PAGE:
Whilst the bulk of my attention lately has gone into writing for (and running!) Armament Research Services (ARES) and our blog, The Hoplite, I have had two new pieces released elsewhere recently. First, for the Small Arms Survey, I wrote a report examining small-calibre ammunition documented in Syria. From the Survey press release:
The Working Paper Following The Headstamp Trail: An Assessment of Small-calibre Ammunition Documented in Syria analyzes 70 different small-calibre cartridge headstamps (ammunition identification markings) documented in Syria. The assessment is based on photos of cartridge headstamps, cartridges, and ammunition packaging, as well as contextual information such as weapons systems and combatants observed with the ammunition. Information and photographs were collected from both government and rebel forces, during a one-year period until May 2013. This baseline will provide a useful first step for future work in documenting ammunition in Syria and the broader region.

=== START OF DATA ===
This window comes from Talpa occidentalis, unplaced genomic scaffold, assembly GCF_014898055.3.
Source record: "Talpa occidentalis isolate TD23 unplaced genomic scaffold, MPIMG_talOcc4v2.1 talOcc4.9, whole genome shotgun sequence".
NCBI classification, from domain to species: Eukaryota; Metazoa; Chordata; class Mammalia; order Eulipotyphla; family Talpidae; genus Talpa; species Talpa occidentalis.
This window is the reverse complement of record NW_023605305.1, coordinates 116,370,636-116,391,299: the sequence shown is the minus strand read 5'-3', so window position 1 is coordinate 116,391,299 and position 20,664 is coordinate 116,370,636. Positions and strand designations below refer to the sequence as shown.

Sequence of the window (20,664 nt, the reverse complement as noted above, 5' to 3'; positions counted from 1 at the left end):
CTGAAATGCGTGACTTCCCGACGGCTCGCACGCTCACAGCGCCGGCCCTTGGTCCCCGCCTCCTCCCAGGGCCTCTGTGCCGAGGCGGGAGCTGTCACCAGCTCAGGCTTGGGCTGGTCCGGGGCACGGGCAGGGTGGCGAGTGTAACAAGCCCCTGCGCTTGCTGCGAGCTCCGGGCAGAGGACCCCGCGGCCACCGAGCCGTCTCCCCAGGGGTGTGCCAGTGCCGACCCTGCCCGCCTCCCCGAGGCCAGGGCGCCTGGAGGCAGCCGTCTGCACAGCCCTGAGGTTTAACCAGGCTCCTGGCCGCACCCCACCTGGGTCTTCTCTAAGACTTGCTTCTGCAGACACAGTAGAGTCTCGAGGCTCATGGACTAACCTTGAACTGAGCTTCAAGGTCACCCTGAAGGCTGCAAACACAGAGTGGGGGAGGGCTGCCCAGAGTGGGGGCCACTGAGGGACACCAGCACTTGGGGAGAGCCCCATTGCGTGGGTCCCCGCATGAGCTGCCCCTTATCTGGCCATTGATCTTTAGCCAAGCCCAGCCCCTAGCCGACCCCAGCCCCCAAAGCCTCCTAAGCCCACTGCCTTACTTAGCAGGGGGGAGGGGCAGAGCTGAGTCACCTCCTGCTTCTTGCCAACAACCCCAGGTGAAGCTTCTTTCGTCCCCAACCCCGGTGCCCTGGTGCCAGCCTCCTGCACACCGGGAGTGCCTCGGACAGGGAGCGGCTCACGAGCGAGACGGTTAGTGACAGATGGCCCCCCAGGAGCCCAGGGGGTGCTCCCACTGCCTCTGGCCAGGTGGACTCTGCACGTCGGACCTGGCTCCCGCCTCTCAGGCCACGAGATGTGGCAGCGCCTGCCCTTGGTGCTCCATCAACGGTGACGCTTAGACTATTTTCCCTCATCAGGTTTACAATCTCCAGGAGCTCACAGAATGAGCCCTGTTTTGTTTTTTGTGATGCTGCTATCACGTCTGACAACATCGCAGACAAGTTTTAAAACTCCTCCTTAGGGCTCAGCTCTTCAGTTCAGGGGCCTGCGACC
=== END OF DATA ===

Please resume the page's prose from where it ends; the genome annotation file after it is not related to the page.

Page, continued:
I have also written a piece published in the Small Arms Defense Journal, Vol. 6 No. 1, examining the two lightweight automatic grenade launchers (LWAGL) in the running for an Australian Defence Force program. An extract:
Under Land 40 Phase 2 (L40/2), the Australian Defence Materiel Organisation (DMO) are intending to deliver two new direct fire support weapons to the Army’s infantry battalions and special operations forces, and to the Royal Australian Air Force’s Airfield Defence Guards. The first, the Medium Direct Fire Support Weapon (MDFSW), has already been selected and fielded, with the M3 Carl Gustav 84mm recoilless rifle replacing the M2 variant previously in service. The second system, slated to be a “Light Weight Automatic Grenade Launcher (LWAGL) fitted with a night sight and a fire control system,” has yet to be selected.
The L40/2 program has been the subject of some controversy, with the original tender having closed in October 2007 and no systems having been introduced to date. Two contending systems were shortlisted for trials in 2008. The first pairs the Heckler & Koch Grenade Machine Gun (GMG E) with the Vingmate Fire Control System (FCS) and Softmount Combi from Vinghøg AS of Norway (now part of Rheinmetall Defence), and two different 40x53mm Air Burst Munitions (ABM) from Rheinmetall Defence. The second contender is the General Dynamics Armament and Technical Products (GDATP) MK47 Mod 0 system (also known as the Striker 40), outfitted with the AN/PVG-1 Lightweight Video Sight (LVS) developed by Raytheon and optimised for the MK285 Programmable Pre-fragmented High Explosive (PPHE) 40x53mm round, developed by Nammo AS of Norway.
Photo credit: Lens Young Homsi